But it would be a huge problem at another level and I think I can explain it very well with an analogy. Everyone is probably familiar with the kind of question one gets in school about finding out where or when two cars will meet when one goes from point A to point B at an average speed X and the other one from point B to point A with an average speed Y. Only a very bad teacher would mention it at the level of education these questions are asked but the answer to that question which the teacher will mark as correct does actually assume something that's very similar to the cosmological principle. Notably it assumes homogeneity of the trajectory A-B.

That is to say the answer is only correct if one assumes perfectly straight and perfectly level roads with no obstacles and perfect performance of the cars. That's not a real world situation of course. If this were a real world problem many more parameters would have to be calculated to come up with a correct answer. For the sake of simplicity I will introduce just one, viz. the distribution of stop signs along the road A-B. Without changing the average speed of the cars, the actual real world distribution of stop signs would influence the place where the cars would meet. If there were for instance more stop signs or a cluster thereof (representing e.g. a village) on the half of the road closer to A than on the half of the road closer to B then the point of meeting would shift closer to city A.

And that is almost exactly like the role the cosmological principle plays in cosmology. If one has good grounds to assume homogeneity, i.e. uniformity, throughout the universe then one can ignore the possibility of clusters of 'stop signs' or at least assume a random distribution which is easy to calculate. But if one were to find out that this homogeneity isn't the actual case then one would have to incorporate an estimate of the non-random, non-linear distribution of 'stop signs'. Applied to cosmology the analogy of these 'stop signs' in fact represents a whole plethora of things. Each one of them would have to be quantified and put into an equation and these equations would substitute the hitherto simple and single parameter that represented homogeneity in the overall equations. Needless to say that would make the calculations far more complex.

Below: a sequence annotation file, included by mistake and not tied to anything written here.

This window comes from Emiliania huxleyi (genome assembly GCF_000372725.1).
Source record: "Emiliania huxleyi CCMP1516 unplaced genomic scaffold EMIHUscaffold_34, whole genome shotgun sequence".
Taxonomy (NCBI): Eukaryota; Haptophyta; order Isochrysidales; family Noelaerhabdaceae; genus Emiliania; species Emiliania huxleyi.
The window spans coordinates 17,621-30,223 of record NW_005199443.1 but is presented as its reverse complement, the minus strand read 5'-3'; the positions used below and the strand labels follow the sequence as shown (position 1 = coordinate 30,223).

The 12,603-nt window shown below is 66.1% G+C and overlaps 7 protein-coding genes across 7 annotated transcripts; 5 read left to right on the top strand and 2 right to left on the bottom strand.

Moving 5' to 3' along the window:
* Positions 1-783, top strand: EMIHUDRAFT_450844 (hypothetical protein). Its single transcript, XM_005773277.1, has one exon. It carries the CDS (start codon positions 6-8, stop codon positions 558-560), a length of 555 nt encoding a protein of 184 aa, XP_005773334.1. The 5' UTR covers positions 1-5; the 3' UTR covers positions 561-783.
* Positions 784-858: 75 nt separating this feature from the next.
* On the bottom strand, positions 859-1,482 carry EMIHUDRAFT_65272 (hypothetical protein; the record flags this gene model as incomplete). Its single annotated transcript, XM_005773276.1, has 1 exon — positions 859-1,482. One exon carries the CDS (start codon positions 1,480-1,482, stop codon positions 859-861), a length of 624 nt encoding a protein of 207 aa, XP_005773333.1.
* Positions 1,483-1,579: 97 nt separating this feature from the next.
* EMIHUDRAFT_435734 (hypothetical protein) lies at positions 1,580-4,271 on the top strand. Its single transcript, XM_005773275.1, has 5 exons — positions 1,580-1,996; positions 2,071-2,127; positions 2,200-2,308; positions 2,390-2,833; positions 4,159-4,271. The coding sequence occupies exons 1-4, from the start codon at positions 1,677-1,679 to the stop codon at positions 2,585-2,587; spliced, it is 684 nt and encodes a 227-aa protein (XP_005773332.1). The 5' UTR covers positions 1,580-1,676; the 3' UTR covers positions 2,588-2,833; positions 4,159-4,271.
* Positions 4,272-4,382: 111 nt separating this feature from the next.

Every calculation that has ever been made under the assumption of the cosmological principle would have to be revisited and recalculated with the far more complex equations. The direct result would of course be a huge effort in time and resources (not to mention money). And at least temporarily many results hitherto considered accomplished would be on shaky grounds until the results of the new calculations are available.

Then there are two possibilities. Either the new results would still fit in the grand scheme of things without fundamental changes or they would not. In the latter case that would be a major upheaval that could potentially -likely might be a better word- shake basic theoretical grounds.

But this is still very much a hypothetical scheme. The cosmological principle isn't assumed for no reason or out of laziness in order to have simpler equations or on philosophical grounds but for the simple reason that until now there has never been much of an indication that the universe isn't homogeneous and there were a very great deal of reasons to assume it is. To name just one, the intensity of the cosmic background radiation is the same to 1 in 100 000 in all directions of the sky.

On the bright side of things, if the universe really isn't homogeneous then the precise nature of the inhomogeneity is bound to tell us a lot more about the nature and origin of the universe. It may lead to an explanation of dark matter for instance.